Chiari, a town of N. Italy, in the province and 15 m. W. of Brescia, near the left bank of the Oglio; pop. about 10,000. It has a handsome collegiate church and a public library, and considerable trade, especially in silk. It is surrounded by an ancient ruined wall, and many Roman remains are found.


Chiaroscuro, an Italian word, sometimes rendered in English by the term "clear-obscure," which is used in painting to designate the distribution of the lights and shadows of a picture in such a manner that the objects may be naturally and effectively relieved from one another. It comprehends all the lights and darks of a picture, and particularly refers to their arrangement in masses on opposite sides. Correggio, Leonardo da Vinci, Giorgione, and particularly Rembrandt, were the chief masters of the art of chiaroscuro.


Chiavari, a town of Italy, in the province of Genoa, situated on the gulf and 20 m. S. E. of Genoa, at the mouth of the river Sterla, and on the Genoa and Sarzana railway; pop. about 10,000. It has narrow streets, open Gothic arcades, substantial houses of remarkable architecture, picturesque towers, and handsome churches. It contains a Franciscan convent, a hospital, an ecclesiastical seminary, a public library, and agricultural and artistic associations. There are manufactures of lace, twist, and cabinet ware, and anchovy fisheries; and in the vicinity are good quarries of marble and slate.


Chiavenna (anc. Clavenna), a town of N. Italy, in the province and 20 m. W. N. W. of Sondrio, on the Maira; pop. about 2,500. It is situated in the midst of vineyards at the foot of the Ehretian Alps, is surrounded by walls, and well built. The baptistery of one of its churches is remarkable for some interesting antiquities and specimens of mosaic work executed in bones. A castle, a town hall, and a hospital are the other chief buildings. The town derives its importance from its situation on the Splugen road, the great thoroughfare of trade between Switzerland and Italy, with both which countries it has an active commerce. It manufactures paper, beer, for which the town is noted, wine, amianthus cloth, pottery, and silk, the last being the staple.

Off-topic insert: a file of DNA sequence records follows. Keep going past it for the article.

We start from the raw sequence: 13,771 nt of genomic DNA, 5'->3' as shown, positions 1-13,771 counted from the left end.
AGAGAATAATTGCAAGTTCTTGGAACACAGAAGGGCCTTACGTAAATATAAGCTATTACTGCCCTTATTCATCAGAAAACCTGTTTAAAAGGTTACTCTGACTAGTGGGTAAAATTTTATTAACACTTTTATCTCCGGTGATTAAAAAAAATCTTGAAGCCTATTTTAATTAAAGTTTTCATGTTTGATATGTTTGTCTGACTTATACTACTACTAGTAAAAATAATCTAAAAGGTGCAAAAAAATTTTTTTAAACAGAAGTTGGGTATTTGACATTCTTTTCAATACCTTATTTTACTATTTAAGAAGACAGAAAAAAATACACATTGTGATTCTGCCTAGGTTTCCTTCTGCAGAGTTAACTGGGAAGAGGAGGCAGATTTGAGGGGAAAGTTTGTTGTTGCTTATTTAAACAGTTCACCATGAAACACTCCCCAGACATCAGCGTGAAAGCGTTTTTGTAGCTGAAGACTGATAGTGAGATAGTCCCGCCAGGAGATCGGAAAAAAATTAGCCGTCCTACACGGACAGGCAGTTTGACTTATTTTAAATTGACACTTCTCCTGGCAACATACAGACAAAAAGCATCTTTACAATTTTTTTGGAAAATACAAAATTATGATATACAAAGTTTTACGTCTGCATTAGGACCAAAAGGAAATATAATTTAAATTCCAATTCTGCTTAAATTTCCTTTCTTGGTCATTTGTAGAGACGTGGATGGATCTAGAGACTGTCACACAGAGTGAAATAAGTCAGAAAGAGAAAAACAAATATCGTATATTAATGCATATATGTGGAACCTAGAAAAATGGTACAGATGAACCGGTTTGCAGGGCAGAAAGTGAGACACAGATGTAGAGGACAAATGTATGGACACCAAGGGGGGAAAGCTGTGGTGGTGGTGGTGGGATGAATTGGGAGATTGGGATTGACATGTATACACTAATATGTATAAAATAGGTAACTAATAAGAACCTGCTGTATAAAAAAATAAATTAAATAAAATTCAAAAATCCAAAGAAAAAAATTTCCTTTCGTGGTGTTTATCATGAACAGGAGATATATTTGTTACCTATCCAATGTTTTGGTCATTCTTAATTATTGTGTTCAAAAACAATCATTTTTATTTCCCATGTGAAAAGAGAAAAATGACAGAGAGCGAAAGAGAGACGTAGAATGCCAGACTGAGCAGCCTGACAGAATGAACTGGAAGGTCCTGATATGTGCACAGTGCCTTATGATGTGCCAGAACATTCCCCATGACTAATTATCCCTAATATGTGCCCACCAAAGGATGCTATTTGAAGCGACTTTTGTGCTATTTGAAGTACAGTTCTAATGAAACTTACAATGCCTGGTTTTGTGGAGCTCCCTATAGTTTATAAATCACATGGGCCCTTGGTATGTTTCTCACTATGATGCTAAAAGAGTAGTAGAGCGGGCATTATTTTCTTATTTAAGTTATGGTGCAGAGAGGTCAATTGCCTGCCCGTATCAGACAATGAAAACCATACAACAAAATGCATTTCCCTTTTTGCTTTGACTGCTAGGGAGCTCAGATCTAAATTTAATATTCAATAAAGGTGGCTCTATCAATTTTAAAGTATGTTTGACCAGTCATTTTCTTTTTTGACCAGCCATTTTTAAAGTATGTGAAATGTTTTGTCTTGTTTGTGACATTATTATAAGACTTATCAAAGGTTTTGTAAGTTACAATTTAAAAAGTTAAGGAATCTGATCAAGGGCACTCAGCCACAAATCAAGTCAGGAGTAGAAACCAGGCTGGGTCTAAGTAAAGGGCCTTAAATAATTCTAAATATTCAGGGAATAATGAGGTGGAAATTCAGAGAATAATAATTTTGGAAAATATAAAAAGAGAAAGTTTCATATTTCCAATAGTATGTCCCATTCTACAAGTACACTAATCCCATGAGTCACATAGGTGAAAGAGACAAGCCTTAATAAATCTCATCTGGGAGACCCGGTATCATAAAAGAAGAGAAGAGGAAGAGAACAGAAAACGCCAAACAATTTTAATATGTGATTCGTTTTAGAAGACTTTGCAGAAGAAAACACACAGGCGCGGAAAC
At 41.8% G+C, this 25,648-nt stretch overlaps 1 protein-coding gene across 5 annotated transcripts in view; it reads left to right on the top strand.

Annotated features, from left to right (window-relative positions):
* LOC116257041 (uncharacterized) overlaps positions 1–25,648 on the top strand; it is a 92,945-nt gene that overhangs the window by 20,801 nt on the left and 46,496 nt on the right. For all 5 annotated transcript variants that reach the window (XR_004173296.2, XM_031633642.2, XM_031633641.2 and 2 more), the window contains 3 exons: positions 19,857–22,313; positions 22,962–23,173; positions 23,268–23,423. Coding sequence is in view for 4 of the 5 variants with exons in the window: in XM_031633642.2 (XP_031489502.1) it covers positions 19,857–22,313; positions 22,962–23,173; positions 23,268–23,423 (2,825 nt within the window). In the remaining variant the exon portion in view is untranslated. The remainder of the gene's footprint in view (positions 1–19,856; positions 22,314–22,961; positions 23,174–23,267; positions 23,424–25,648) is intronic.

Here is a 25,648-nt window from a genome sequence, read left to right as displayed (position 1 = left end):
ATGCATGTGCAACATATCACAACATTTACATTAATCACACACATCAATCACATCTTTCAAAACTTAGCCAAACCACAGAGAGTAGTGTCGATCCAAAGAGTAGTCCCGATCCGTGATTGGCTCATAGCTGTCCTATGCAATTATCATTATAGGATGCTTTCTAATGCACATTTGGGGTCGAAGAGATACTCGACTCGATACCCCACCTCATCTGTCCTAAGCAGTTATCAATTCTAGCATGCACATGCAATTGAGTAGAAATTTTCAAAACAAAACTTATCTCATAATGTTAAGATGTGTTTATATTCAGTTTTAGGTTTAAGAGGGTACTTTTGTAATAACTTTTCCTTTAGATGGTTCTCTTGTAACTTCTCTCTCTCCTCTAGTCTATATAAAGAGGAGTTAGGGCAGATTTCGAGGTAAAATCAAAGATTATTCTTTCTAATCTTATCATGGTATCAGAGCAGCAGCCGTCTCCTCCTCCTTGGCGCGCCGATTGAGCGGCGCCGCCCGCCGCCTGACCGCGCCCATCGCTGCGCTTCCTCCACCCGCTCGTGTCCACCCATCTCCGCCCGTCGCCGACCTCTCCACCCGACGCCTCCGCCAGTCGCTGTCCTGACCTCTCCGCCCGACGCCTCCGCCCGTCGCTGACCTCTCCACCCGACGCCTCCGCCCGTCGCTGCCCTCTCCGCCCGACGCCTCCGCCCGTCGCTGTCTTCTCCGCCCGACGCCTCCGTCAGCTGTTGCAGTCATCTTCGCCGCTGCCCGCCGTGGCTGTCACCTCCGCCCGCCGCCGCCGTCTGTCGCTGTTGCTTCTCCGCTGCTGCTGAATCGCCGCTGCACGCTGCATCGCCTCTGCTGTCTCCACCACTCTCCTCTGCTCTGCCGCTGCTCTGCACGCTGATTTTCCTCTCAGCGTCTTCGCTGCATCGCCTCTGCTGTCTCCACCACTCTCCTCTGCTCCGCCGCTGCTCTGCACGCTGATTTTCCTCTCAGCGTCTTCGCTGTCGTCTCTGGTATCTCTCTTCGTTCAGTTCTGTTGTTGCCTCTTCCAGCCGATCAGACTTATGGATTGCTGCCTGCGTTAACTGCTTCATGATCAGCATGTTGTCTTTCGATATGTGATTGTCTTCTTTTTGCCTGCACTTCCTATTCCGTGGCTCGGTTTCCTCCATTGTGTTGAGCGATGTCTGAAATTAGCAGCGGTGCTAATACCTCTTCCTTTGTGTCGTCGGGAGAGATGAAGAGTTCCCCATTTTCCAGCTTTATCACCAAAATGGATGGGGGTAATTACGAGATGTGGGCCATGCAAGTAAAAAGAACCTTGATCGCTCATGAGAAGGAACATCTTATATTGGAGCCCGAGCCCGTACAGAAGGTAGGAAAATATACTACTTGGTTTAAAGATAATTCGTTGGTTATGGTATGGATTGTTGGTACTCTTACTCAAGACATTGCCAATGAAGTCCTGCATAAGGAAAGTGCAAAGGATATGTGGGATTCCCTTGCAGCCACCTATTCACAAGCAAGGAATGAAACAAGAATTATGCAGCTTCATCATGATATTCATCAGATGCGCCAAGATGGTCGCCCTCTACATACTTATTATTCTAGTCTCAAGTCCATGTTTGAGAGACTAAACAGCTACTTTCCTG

Chicacole. See Cicacole.


Chickadee. See Blackcap.


Chiclana, a town of Spain, in the province and 11 m. S. E. of the city of Cadiz; pop. about 9,000. It has a number of country residences belonging to the wealthy inhabitants of Cadiz, the workhouse of that city, a hospital, and a theatre. Near the town, on March 5, 1811, the battle of Barosa was fought between the Anglo-Spanish army under Sir Thomas Graham and the French under Victor.


Chicoitimi, a N. county of the province of Quebec, Canada, intersected by the Saguenay, and containing besides the parishes a large unorganized territory; area, 23,759 sq. m.; pop. in 1871, 17,493, of whom 16,643 were of French origin, and 17,393 Roman Catholics. Much of the surface is rugged and uneven, though recent explorations give a better impression of its agricultural capabilities. The pine forests, which are of immense extent and great value, have been partially worked for several years. Vessels are freighted with timber for England at the town of Chicoutimi, the capital'of the county, 180 m. up the Saguenay.